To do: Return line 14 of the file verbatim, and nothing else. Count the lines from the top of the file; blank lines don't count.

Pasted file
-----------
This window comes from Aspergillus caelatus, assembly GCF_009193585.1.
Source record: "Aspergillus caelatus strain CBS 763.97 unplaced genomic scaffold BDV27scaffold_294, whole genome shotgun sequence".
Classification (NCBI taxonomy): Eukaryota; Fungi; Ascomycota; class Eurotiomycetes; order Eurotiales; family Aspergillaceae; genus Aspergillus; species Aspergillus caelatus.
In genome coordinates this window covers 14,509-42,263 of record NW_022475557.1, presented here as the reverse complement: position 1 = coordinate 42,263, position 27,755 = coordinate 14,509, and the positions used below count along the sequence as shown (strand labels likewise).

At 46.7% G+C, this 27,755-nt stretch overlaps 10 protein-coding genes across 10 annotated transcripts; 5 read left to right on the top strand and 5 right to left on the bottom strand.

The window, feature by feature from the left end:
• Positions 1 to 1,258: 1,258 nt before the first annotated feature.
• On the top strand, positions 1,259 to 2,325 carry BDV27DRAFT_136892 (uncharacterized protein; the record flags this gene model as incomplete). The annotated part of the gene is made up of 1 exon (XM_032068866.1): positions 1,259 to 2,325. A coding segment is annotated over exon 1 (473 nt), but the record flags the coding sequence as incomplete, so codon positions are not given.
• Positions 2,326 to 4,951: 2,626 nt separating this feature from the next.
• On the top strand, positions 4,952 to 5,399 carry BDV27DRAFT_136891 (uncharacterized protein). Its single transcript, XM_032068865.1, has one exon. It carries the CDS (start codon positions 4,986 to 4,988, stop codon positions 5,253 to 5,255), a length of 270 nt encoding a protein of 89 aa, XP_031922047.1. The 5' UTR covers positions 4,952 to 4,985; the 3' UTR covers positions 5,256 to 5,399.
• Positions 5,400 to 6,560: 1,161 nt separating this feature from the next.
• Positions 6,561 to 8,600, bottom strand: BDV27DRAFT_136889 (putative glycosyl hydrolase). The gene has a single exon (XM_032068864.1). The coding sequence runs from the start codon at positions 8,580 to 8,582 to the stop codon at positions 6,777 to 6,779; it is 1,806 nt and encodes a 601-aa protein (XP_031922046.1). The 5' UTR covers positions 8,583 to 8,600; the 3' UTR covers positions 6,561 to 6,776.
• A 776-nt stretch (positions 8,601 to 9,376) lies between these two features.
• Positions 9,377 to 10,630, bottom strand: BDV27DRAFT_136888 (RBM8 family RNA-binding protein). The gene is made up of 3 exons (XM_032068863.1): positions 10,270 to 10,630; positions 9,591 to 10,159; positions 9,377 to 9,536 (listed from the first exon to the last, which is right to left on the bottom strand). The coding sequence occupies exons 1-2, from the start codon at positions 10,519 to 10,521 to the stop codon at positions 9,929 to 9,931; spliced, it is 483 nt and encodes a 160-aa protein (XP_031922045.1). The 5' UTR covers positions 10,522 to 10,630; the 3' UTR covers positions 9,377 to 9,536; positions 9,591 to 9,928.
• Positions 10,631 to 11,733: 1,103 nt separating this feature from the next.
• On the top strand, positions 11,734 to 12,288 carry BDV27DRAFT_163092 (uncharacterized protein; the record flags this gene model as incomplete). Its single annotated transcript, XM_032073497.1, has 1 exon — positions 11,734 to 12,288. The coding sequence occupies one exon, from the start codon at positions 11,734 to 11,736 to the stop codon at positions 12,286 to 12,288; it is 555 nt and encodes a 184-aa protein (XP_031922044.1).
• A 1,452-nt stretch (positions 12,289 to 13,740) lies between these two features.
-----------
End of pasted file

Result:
• Positions 9,377 to 10,630, bottom strand: BDV27DRAFT_136888 (RBM8 family RNA-binding protein). The gene is made up of 3 exons (XM_032068863.1): positions 10,270 to 10,630; positions 9,591 to 10,159; positions 9,377 to 9,536 (listed from the first exon to the last, which is right to left on the bottom strand). The coding sequence occupies exons 1-2, from the start codon at positions 10,519 to 10,521 to the stop codon at positions 9,929 to 9,931; spliced, it is 483 nt and encodes a 160-aa protein (XP_031922045.1). The 5' UTR covers positions 10,522 to 10,630; the 3' UTR covers positions 9,377 to 9,536; positions 9,591 to 9,928.